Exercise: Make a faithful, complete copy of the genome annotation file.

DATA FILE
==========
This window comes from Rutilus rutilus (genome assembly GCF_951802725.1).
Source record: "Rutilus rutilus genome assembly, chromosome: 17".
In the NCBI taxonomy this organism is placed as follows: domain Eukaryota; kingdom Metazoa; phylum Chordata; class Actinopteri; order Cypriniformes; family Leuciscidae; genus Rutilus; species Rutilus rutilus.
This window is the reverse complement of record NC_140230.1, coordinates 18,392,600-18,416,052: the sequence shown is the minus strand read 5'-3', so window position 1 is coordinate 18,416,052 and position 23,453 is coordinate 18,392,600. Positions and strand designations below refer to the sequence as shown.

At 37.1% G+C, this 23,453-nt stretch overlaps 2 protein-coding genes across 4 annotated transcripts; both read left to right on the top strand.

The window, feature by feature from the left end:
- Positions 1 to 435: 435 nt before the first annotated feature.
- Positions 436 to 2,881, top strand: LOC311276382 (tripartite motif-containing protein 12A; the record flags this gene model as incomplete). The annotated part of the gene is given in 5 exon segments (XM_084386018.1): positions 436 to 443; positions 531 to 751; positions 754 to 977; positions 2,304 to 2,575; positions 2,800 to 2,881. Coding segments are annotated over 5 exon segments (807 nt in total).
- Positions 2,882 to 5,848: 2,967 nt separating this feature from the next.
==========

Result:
This window comes from Rutilus rutilus (genome assembly GCF_951802725.1).
Source record: "Rutilus rutilus genome assembly, chromosome: 17".
In the NCBI taxonomy this organism is placed as follows: domain Eukaryota; kingdom Metazoa; phylum Chordata; class Actinopteri; order Cypriniformes; family Leuciscidae; genus Rutilus; species Rutilus rutilus.
This window is the reverse complement of record NC_140230.1, coordinates 18,392,600-18,416,052: the sequence shown is the minus strand read 5'-3', so window position 1 is coordinate 18,416,052 and position 23,453 is coordinate 18,392,600. Positions and strand designations below refer to the sequence as shown.

At 37.1% G+C, this 23,453-nt stretch overlaps 2 protein-coding genes across 4 annotated transcripts; both read left to right on the top strand.

The window, feature by feature from the left end:
- Positions 1 to 435: 435 nt before the first annotated feature.
- Positions 436 to 2,881, top strand: LOC311276382 (tripartite motif-containing protein 12A; the record flags this gene model as incomplete). The annotated part of the gene is given in 5 exon segments (XM_084386018.1): positions 436 to 443; positions 531 to 751; positions 754 to 977; positions 2,304 to 2,575; positions 2,800 to 2,881. Coding segments are annotated over 5 exon segments (807 nt in total).
- Positions 2,882 to 5,848: 2,967 nt separating this feature from the next.